Pakistan survived a Mohammad Ashraful scare to begin the defence of their world title at St Lucia with a 21-run win over Bangladesh. Kamran Akmal and Salman Butt had laid the foundations with a 142-run stand that should've put the game beyond Bangladesh. But Ashraful, with Shakib Al Hasan for company, took a real pop at an imposing 173-run target, before Mohammad Sami swung a slow-burning game decisively Pakistan's way.
Bangladesh had been poor for vast chunks of the game, first with the ball, and then in starting the chase. But Ashraful's forceful 91-run stand with Shakib brought them close enough to get Pakistan jittery with five overs to go. Sami, on his T20I debut, ensured it wasn't to be with a fine two-wicket over to effectively end the game.
Mohammad Aamer had throttled Bangladesh's start and Ashraful arrived with trouble brewing. Having typically tried all manner of unnecessary improvisation initially, Ashraful settled down to playing normal strokes.
It's asked often why he doesn't play those more, and let this be another time. He quickly deposited Abdul Razzaq for a wonderful six over midwicket, but really cranked up the heat when he took on Pakistan's captain next.
The first ball of Shahid Afridi's spell, the 11th over, was driven exquisitely over extra cover but it was in his next over that he really shook Pakistan up. Again he lofted Afridi, but with such grace and timing that the ball fairly sailed over long-off. A couple of balls later, he went squarer and soon after brought up his fifty.
Shakib meanwhile was showing the world once again why he is such a special young man. He never panicked, which can't often be said of Ashraful, and went about choosing his spots almost at will. Saeed Ajmal was heaved for one and Mohammad Hafeez was slog-swept for two maximums and suddenly Bangladesh had recovered from 36 for 2 to 115 for two after 14.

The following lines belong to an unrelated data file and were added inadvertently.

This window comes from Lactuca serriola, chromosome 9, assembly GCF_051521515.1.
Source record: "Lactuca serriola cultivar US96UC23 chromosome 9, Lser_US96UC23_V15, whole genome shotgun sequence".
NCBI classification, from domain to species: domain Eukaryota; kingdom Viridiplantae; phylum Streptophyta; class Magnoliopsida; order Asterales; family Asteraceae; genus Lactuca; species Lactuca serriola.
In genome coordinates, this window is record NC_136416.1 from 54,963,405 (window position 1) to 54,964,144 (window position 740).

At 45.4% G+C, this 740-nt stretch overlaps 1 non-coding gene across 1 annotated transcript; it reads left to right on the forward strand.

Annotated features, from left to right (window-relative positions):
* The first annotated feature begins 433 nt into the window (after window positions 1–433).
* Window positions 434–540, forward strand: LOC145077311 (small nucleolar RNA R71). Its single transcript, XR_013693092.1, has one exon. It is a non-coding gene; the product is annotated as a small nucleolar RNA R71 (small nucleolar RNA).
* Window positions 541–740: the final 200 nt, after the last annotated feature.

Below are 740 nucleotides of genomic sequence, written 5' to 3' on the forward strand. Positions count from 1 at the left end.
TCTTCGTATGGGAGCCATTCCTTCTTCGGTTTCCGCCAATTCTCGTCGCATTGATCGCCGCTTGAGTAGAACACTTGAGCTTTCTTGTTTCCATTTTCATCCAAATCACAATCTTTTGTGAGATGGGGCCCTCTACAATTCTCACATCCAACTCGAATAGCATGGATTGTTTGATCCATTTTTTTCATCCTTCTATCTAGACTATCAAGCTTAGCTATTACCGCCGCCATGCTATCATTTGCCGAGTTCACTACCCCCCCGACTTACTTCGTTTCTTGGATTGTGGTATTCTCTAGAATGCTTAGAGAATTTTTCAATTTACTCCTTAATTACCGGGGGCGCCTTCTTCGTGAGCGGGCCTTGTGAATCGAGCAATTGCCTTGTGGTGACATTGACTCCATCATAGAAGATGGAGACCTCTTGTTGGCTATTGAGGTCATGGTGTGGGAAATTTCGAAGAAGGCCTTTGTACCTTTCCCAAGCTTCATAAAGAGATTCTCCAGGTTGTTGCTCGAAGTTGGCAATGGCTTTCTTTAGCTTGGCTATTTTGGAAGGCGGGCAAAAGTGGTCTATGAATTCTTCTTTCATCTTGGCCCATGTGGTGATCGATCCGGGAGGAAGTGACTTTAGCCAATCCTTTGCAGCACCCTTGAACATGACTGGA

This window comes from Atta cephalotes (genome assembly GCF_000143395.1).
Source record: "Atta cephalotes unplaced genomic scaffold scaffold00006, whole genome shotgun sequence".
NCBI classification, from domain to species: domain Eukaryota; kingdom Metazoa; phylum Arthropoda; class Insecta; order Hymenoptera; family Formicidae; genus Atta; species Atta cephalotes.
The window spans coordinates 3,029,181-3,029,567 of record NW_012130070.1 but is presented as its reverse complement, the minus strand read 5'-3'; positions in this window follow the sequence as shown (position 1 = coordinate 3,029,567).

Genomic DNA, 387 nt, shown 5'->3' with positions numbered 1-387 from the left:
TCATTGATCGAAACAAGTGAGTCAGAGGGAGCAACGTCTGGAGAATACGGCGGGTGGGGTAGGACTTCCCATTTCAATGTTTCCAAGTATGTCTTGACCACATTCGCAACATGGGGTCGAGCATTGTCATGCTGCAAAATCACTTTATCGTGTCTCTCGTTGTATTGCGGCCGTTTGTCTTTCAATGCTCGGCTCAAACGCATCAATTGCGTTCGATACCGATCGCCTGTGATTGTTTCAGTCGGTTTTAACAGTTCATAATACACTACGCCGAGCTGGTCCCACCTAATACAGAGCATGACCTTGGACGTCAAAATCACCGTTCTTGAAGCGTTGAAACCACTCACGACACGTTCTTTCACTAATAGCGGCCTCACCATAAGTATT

As so often, however, it wasn't to be and the surprise was that it was Shakib who perished first. Afridi took a gamble in bringing back an uncertain Sami, but it paid off as Shakib fell and Mahmudullah followed a few balls later. Ashraful still went on, dishing out some serious stick to Afridi, before falling, inevitably, to an improvised paddle, signaling a brave end.
Pakistan's big bonus, alongside Sami's effort, was Butt's earlier contribution.
He has appeared ill-suited to the format, unable to work gaps and not blessed with the power that gets poorer batsmen more runs. But he has a good ODI record and the intent was there from the start with a first-ball boundary.
From thereon, at regular intervals he would dance down, move away, find gaps or go aerial and went about as quietly as you can in reaching fifty off 29 balls. There was no violence, just clear-headed intent and faith in his regular strokes.
His improved leg-side game was on display as well; in three successive overs after the 10th, he swept Shakib, slog-swept Abdur Razzak and slapped debutant Suhrawadi Shuvo over long-on for sixes.
Akmal gave him predictable company, almost immediately trying to set the agenda. A bold statement was made against left-arm spin - Bangladesh's most potent weapon - straight away, as he twice swept away Abdur Razzak in the second over.
He was the one who took risks, almost paying for it when a miscued pull was fluffed by Ashraful. They were to pay for it as Akmal did what he does best. Out came the cuts, the scything cover drives, the pulls and the occasional mind-boggling slap over extra cover. All the while singles and doubles flowed on the large ground, giving Akmal a comfortable 73.
Bangladesh were unable to string together an over of good balls. It wasn't until the 16th over, when they claimed Akmal finally, that they bowled an over without conceding at least one boundary. They recovered, not allowing any more in the final overs but the damage had been done.